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FOOD INDUSTRY SHIFTING AWAY FROM TROPICAL OILS

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The food industry has gotten the message about tropical oils, which is bad news for Malaysia and other countries that produce them but probably good news for cookie lovers.

Tropical oils - examples are palm and coconut oil - are vegetable oils that contain more saturated fat than most animal oils, such as beef lard. Diets rich in saturated fat lead to higher levels of cholesterol in the blood, which contribute to the risk of heart disease.Because they are very stable and have a subtle taste, tropical oils have been used to mass-produce pastries and crackers of all types.

Within the past couple of years, however, the public has clamored for foods that reduce rather than add to heart disease risk. The pressure has grown to replace tropical oils in snack food with other oils that contain far less saturated fats.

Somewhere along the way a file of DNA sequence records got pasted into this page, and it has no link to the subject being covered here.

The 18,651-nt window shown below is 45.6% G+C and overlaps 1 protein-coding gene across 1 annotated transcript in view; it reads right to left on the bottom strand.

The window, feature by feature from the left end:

That shift is now in full swing. You can look at almost any label and see non-tropical vegetable oils where once there was palm or coconut. These oils are considered better for keeping cholesterol levels down, though the "hydrogenization" - or hardening - process they generally go through reduces that effect somewhat.

Keebler, the cookie maker, says the total reformulation of its product line will be complete by the end of this year. Most other companies will soon follow.